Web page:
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ethereum wallet creation protip

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Aug 31st, 2018
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  1. rbval [2:01 PM]
  2. Hi, I have a use case where I want to automate the creation of wallet accounts for our users. However the Personal API to my understanding is disabled on quiknode. Has anyone else experimented if you can use build / sign / sendRaw pattern to create new wallet accounts on quiknode. Ideally that would return the wallet address?
  3.  
  4. haxsyn [2:09 PM]
  5. correct — we don’t allow personal wallet functions on the nodes themselves because a) security and b) nodes are not static (all data is erased on rebuild or shutdown).
  6. what are some best practices for creating wallets @here?
  7.  
  8. Micah [2:11 PM]
  9. @rbval There are a bunch of libraries out there to create wallets.
  10. I personally use `ethers`: https://www.npmjs.com/package/ethers
  11. npm
  12. ethers
  13. Ethereum wallet library.
  14.  
  15. rbval [2:12 PM]
  16. I’ve been using web3.py if you mean that. They have `eth.newAccount(passphrase)` but it requires access to the node
  17.  
  18. Micah [2:12 PM]
  19. You really shouldn't be doing that.
  20. In the early days of Ethereum, the node (Geth/Parity) was _also_ the keystore. People later realized this was a really bad idea.
  21. Really, those methods should all be removed from the RPC.
  22. I would be relatively surprised if web3 doesn't have a method you can call to create a new wallet without a node.
  23.  
  24. rbval [2:14 PM]
  25. Well there’s the build / sign / sendRaw pattern you can use on web3
  26.  
  27. Micah [2:14 PM]
  28. `ethers.Wallet.createRandom()` is actually what you want with `ethers` library.
  29.  
  30. rbval [2:14 PM]
  31. We’ve been using that for many things, I guess you can use that for this one as well
  32.  
  33. Micah [2:14 PM]
  34. That pattern is good. You should not be using the ethereum node you are talking to to do signing.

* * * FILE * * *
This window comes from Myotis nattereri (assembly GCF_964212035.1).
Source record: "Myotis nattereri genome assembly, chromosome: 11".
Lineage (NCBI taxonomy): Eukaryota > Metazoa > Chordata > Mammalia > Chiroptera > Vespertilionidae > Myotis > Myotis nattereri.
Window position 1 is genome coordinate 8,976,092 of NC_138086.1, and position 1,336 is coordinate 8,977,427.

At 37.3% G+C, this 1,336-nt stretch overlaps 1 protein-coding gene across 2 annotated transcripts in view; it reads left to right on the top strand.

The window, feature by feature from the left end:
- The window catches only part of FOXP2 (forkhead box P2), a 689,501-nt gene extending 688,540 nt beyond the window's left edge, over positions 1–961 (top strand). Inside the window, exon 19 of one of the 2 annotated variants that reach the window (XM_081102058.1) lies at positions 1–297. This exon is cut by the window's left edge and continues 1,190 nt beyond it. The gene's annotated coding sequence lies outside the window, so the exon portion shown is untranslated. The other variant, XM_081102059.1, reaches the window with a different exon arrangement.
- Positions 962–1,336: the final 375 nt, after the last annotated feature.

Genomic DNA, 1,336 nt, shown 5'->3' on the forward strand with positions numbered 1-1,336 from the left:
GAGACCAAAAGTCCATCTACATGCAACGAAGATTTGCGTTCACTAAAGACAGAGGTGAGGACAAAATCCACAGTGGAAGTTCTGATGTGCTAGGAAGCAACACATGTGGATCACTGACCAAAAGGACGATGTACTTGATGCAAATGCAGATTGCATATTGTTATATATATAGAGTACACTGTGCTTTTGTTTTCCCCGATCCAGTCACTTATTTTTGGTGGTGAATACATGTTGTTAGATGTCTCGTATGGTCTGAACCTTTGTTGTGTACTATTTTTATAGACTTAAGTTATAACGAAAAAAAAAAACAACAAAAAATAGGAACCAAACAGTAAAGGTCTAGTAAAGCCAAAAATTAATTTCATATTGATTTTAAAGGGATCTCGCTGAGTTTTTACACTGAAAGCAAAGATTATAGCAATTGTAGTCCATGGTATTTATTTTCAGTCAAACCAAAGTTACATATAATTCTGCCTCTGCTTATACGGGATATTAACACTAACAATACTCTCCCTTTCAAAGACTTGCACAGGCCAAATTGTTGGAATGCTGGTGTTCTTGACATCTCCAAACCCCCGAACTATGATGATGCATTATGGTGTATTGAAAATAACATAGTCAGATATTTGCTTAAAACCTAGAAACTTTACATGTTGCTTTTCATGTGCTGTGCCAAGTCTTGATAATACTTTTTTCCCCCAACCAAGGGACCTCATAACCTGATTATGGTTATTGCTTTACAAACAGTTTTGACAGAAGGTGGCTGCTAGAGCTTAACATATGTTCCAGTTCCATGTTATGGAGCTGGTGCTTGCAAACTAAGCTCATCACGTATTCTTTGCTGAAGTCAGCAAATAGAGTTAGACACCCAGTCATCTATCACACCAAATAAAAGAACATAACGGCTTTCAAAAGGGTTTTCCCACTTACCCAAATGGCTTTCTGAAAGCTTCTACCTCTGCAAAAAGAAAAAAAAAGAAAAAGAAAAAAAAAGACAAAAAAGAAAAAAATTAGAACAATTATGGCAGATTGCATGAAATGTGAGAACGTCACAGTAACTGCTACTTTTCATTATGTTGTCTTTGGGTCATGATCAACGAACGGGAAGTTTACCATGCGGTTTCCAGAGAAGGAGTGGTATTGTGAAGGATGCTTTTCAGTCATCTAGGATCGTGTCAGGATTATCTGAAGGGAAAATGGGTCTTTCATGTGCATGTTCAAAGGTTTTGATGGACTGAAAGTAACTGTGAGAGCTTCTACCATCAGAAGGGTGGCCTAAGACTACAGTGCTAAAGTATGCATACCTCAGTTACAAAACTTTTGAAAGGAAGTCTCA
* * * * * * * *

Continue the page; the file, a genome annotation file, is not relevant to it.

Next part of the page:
35.  
  36. rbval [2:14 PM]
  37. https://web3py.readthedocs.io/en/stable/web3.eth.account.html
  38.  
  39. Micah [2:15 PM]
  40. You should have a signing tool do the signing, and the Ethereum node is just used to submit transactions.
  41.  
  42. rbval [2:15 PM]
  43. yea
  44.  
  45. Micah [2:15 PM]
  46. If you prefer Python, there are wallet/signing libraries for Python you can use.
  47. I'm not personally familiar with them, but I know they exist because I have worked with people in the past who preferred Python.
  48.  
  49. rbval [2:16 PM]
  50. any good ones you know?
  51. Okay
  52.  
  53. Micah [2:17 PM]
  54. If you don't mind switching over to NodeJS I'm quite happy with `ethers`.
  55.  
  56. rbval [2:18 PM]
  57. We might create a separate microservice out of that
  58. To suit our needs
  59. Thanks @Micah!
  60.  
  61. Micah [2:19 PM]
  62. https://docs.ethers.io/ethers.js/html/api-wallet.html#creating-instances if you decide to go that route.
  63. Would probably only take a couple minutes to create a microservice where you could submit a GET request to some endpoint and it would just send back a new random private key each time.
  64. I actually wrote a service a while back that would sign things for me...
  65. You did an HTTP POST with a transaction and it would return a signed transaction if it had the key.
  66.  
  67. rbval [2:21 PM]
  68. it’s actually this one I think: https://github.com/ethereum/eth-account
  69.  
  70. Micah [2:23 PM]
  71. That will probably do the trick.
  72.  
  73. haxsyn [2:37 PM]
  74. you guys rock!
  75. thanks @rbval for reaching out, and @Micah as always with proper wisdom!
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